So I voted. Now what?

To be honest, if either of the major candidates wins, I’ll feel disappointed. I watch the debates and want to yell “you’re a bad man!” at both of these wealthy rulers, over and over.

Because there’s an America in my mind that I have come to love. It’s fictitious, but it has elements of truth in it. 

I like thinking about it, even if it’s sometimes painful to consider what could be

It’s an America of social mobility. Growing up, I knew this guy (we’ll call him Wayne). He and his family had a lumber mill. He was able to buy a house and raise four daughters with the income from his family mill. His daughters worked at the mill and so did his folks. His wife worked the garden and canned their food. 

Today that mill is completely gone. The empty lot is next to a congested section of the freeway and a homeless shelter that’s been evacuated because of Covid-19.

2.

My vision of the perfect America is filmed with color-saturated Super 8 footage. The footage shows minor league baseball games and neighbors hanging out with no masks, undivided by political partisanship. 

I see great cities filled with fine art deco buildings open to the public… Carnegie libraries filled with the greatest of poets, where anyone can walk in and, free of charge, access the greatest minds of any time. 

I see American manufacturing. Not just steel and cars, but also decent woolen shirts that hold up over the decades and pants that don’t fade or rip or mysteriously lose buttons. There’s craftsmanship and economy and folks don’t race after unnecessary fads in clothing or merchandise. Like, you buy ear buds for one phone and you never have to buy another pair because manufacturers don’t switch up the design to get you to buy more shit in some nefarious trap of planned obsolescence. In my ideal America, people don’t play like that. All abide by a hardy Tolstoyan morality.

It’s an America where hatred is an anthema and you can calmly disagree with people who don’t think like you. It’s a place where the free press is alive and filled with quality local journalism instead of never-ending “content” designed to generate clicks and revenue.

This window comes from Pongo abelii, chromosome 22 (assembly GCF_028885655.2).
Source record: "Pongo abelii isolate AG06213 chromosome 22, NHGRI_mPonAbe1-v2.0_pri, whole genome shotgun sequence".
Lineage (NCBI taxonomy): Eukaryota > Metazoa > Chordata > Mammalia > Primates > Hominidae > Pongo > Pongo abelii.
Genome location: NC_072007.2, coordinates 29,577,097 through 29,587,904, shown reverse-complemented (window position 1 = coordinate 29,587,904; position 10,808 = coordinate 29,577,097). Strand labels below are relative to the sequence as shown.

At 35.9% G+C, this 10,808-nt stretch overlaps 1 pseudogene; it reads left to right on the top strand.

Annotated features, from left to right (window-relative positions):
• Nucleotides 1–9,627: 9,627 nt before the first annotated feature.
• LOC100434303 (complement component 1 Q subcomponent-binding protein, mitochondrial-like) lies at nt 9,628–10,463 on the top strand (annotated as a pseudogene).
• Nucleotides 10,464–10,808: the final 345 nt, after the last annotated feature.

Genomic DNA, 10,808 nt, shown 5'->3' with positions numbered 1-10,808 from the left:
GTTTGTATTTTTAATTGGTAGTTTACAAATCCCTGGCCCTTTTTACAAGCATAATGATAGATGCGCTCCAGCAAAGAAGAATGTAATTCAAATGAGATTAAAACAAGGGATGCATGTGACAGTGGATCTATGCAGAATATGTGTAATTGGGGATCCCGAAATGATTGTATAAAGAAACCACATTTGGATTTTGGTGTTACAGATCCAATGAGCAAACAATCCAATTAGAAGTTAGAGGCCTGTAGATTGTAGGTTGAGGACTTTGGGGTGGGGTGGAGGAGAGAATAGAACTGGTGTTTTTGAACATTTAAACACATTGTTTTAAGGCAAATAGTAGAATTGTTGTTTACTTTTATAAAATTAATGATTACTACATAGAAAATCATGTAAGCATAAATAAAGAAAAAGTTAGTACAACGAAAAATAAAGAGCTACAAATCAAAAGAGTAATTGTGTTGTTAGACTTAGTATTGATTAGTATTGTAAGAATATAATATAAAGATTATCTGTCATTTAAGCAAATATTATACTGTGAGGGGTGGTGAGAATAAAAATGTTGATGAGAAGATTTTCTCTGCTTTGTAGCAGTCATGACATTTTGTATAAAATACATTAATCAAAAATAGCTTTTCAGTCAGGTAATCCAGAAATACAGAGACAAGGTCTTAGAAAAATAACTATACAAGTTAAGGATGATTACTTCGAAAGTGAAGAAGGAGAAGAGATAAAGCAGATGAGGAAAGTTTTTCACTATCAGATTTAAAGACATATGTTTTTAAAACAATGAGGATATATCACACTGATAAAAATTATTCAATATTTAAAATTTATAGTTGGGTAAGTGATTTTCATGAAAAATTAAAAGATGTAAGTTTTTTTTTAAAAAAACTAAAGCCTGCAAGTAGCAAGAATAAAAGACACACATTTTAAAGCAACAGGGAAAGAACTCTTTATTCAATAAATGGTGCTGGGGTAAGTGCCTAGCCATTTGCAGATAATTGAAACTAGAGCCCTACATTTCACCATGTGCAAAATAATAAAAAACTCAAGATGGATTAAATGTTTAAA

It’s a place where jazz is born of spontaneity and freedom and the blues ooze out of the pores of working folks and the dinner table is set with practical beers and a slice of chicken and corn on the cob.  

3.

This America… did I dream it? Was it ever? No. It’s the best of the ideas of America, compiled into one idyllic belief that we’re better than this. I recognize that it’s also on some level some half-baked Springsteen shit I’ve ingested from pop culture and stump speeches.

But still. We are better than this.

We’re better than this nightmare of an imposter president and his network of oligarchs (the mind rejects it as abhorrent in our supposed democracy). We’re better than two old rich white men on stage shouting each other down. We’re better than this.

Aren’t we?

So I voted. Not for my utopian vision (which probably can only be accomplished on a local scale).

I straight-up voted against evil. 

4. 

So I voted. Now what?

Now I get up and write words on my typewriter and computer, telling stories about the best of who we are. I work in the local press and do my best.

I clean my house religiously to the cleanest that it can be and give my children hot baths and scour their hair until they shine. I coach them to brush their teeth and memorize vowels. I give them nutritious meals and hugs. 

I play the piano for them and parcel out my money for their winter clothes. 

They are the denizens of the future. But we are also the present. And we stand as representatives of sanity, decency, and love. 

I voted with my hands. Now our hearts must do the true work.


Do you believe in the power of storytelling? So do I.

My freelance writing service, Porter Wordsmith, is your antidote to bland, canned jargon. I’m your guy to help you say the thing and say it right.

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